Petrol prices soar to four year high and new tax change will cost YOU £160 more annually
Prices for petrol and diesel have soared to a four year high in the UK and a new change to fuel tax could cost drivers an extra £160 annually.
This follows the news that petrol and diesel costs have risen for the 10th consecutive month.
Chancellor Philip Hammond has sparked controversy after suggesting that the eight-year freeze on fuel duty could come to an end.
The reason for this the that it is costing the Government too much money.
Fuel duty has been kept at 57.95p per litre since 2011 for both fuel types and it has reportedly cost the Treasury £46 billion.
As a result of this, drivers have reportedly save around £160 a year.
Keeping the fuel duty in place could reportedly cost the Treasury a further £38 billion.
Speaking in the Commons he said: “For context this is about twice as much as we spend on all NHS nurses and doctors each year.”
Scrapping the freeze on fuel duty could also be done to release an extra £20 billion for an NHS spending boost, which could be released in the autumn budget.
Fuel prices have been rising as the cost of a barrel of oil soared to $80 causing the price of unleaded to increase to £1.30 a litre and diesel to £1.34 a litre.
Filling up an average tank for both fuel types costs in excess of £70 which is the highest is has been since July 2014 and almost £18 more than it cost to fill it up two years ago.
Howard Cox, founder of FairFuelUK, commented: “Mr Hammond is playing Russian roulette with his party’s electoral fortunes by threatening a duty hike on hard pressed drivers.”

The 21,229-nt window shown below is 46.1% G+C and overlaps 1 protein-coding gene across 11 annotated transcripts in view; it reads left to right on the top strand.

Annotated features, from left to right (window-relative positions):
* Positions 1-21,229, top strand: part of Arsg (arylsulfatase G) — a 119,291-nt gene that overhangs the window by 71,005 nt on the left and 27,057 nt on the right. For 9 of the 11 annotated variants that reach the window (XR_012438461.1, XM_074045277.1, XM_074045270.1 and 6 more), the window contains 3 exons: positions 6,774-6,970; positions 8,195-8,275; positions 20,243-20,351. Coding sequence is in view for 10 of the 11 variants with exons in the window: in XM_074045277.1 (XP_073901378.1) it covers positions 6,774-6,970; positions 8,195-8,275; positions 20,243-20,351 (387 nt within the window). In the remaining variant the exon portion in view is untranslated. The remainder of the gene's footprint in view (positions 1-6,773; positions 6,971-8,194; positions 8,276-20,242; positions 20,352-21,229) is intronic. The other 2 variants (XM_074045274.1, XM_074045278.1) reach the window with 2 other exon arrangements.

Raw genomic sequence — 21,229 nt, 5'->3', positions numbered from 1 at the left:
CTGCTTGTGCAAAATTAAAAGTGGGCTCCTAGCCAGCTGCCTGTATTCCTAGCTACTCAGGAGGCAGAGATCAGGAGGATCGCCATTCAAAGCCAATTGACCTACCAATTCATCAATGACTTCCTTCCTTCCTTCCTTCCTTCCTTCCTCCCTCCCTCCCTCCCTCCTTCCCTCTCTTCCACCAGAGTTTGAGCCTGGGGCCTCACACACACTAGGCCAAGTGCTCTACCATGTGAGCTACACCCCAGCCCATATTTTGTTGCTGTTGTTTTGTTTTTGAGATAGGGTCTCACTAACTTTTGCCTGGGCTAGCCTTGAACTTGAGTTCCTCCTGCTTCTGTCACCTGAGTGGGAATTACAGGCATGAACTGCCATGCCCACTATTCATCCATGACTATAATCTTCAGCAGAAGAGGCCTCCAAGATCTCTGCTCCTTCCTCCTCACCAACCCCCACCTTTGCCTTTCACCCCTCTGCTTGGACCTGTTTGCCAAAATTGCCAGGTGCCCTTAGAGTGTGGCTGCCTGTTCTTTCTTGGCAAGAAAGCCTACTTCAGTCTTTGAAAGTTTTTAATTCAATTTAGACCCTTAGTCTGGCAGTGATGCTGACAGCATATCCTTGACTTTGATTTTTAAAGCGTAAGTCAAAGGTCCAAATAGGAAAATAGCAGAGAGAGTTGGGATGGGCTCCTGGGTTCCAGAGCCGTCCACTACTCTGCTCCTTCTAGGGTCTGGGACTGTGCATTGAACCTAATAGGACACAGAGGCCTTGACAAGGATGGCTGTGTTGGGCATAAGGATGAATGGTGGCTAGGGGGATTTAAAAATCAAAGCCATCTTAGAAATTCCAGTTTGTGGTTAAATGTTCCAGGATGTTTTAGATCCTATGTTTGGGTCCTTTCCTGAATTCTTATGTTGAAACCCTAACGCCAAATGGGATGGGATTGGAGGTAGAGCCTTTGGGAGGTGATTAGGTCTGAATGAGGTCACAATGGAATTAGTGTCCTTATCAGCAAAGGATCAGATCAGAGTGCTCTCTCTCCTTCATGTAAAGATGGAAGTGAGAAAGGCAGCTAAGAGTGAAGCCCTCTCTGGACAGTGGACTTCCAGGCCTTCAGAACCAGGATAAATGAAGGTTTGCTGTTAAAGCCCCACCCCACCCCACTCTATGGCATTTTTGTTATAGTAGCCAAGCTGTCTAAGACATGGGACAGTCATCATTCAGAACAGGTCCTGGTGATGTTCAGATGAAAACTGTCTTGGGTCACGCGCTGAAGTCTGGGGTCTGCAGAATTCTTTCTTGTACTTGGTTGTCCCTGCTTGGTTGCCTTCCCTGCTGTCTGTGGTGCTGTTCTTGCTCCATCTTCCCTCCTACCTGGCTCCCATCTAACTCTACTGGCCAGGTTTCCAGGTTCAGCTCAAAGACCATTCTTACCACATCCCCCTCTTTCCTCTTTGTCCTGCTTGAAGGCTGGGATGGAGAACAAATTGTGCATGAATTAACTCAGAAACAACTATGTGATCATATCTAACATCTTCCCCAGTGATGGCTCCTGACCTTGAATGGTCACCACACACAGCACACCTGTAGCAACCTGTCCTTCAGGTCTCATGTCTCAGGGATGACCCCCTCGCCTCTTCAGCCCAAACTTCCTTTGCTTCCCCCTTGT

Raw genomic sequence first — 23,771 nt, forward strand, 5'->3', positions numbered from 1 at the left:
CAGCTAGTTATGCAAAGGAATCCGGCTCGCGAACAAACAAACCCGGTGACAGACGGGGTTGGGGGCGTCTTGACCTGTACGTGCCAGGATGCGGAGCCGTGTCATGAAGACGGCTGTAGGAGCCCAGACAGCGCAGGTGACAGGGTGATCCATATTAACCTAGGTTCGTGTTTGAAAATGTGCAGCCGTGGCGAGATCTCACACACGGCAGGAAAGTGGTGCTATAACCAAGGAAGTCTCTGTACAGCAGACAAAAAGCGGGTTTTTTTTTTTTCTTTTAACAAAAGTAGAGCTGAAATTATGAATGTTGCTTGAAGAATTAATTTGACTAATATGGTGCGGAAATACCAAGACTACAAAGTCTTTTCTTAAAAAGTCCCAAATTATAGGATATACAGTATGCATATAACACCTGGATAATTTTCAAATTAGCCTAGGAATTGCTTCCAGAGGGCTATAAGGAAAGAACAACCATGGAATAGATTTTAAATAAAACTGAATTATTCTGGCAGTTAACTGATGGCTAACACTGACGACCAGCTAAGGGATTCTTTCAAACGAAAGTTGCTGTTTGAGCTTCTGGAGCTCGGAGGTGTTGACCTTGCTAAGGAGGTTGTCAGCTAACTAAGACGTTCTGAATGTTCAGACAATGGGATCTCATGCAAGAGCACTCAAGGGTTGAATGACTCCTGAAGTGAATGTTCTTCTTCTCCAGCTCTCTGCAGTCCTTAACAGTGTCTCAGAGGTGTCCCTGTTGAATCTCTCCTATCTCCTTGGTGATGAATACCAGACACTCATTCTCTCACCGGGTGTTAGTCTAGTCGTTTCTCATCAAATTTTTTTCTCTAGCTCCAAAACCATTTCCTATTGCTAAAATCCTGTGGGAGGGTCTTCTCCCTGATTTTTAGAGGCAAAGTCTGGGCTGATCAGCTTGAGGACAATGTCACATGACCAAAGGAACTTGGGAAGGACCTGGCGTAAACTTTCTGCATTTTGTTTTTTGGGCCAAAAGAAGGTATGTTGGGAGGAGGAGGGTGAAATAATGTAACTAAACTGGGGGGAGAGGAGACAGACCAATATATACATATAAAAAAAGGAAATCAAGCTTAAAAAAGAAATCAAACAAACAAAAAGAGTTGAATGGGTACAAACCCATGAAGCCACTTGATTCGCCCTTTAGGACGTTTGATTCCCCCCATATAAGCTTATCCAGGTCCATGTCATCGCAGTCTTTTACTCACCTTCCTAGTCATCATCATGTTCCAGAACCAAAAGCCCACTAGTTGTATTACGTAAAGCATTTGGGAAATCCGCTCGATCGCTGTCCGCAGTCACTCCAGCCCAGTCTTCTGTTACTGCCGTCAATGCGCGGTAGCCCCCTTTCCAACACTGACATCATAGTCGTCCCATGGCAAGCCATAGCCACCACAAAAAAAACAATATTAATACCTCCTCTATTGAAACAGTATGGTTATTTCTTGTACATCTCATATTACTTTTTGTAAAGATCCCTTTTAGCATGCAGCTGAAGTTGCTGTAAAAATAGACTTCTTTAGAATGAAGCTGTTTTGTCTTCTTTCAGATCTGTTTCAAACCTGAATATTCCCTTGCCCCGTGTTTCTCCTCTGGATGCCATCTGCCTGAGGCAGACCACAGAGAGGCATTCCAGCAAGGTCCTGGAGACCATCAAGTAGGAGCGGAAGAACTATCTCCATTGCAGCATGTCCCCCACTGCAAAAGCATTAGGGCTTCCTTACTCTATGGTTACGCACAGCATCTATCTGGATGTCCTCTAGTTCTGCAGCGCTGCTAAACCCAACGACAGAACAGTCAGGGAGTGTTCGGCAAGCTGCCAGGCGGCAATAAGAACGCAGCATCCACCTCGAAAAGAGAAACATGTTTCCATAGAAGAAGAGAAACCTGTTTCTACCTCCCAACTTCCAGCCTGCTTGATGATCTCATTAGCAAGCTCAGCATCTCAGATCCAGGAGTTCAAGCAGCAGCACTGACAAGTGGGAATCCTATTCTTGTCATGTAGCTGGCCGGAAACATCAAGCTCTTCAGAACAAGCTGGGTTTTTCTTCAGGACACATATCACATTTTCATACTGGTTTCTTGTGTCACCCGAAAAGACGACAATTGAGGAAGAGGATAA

Steve Gooding of the RAC Foundation said: “It wasn’t just a long, hot summer for drivers, it was also an expensive one with pump prices rising relentlessly to the four-year high we see today.
“The last thing tens of millions of drivers need is a jump in fuel duty. A hike won’t just hit motorists.
“Fuel is a huge expense for many businesses whether they run cars, vans or lorries, and any additional cost will ultimately be passed on to consumers.
“Whether you drive or not you will pay the price as goods and services become increasingly dear.”
British motorists are some of the most heavily taxed in the world, which means this extra squeeze when it comes to fuel prices could see this increase.
Recent increases to car tax could add up to £500 on to the annual bill for drivers in the UK.
Quentin Wilson, a motoring broadcaster, said to the Daily Mail: “UK drivers already pay £40billion a year in motoring taxes for shocking Third World roads.
“Raising fuel duty with Brexit, oil at close to $80 and slow consumer spending is arrogant and reckless – and the way to lose the next election.
“Why doesn’t Westminster understand how important the road economy is to all our lives?”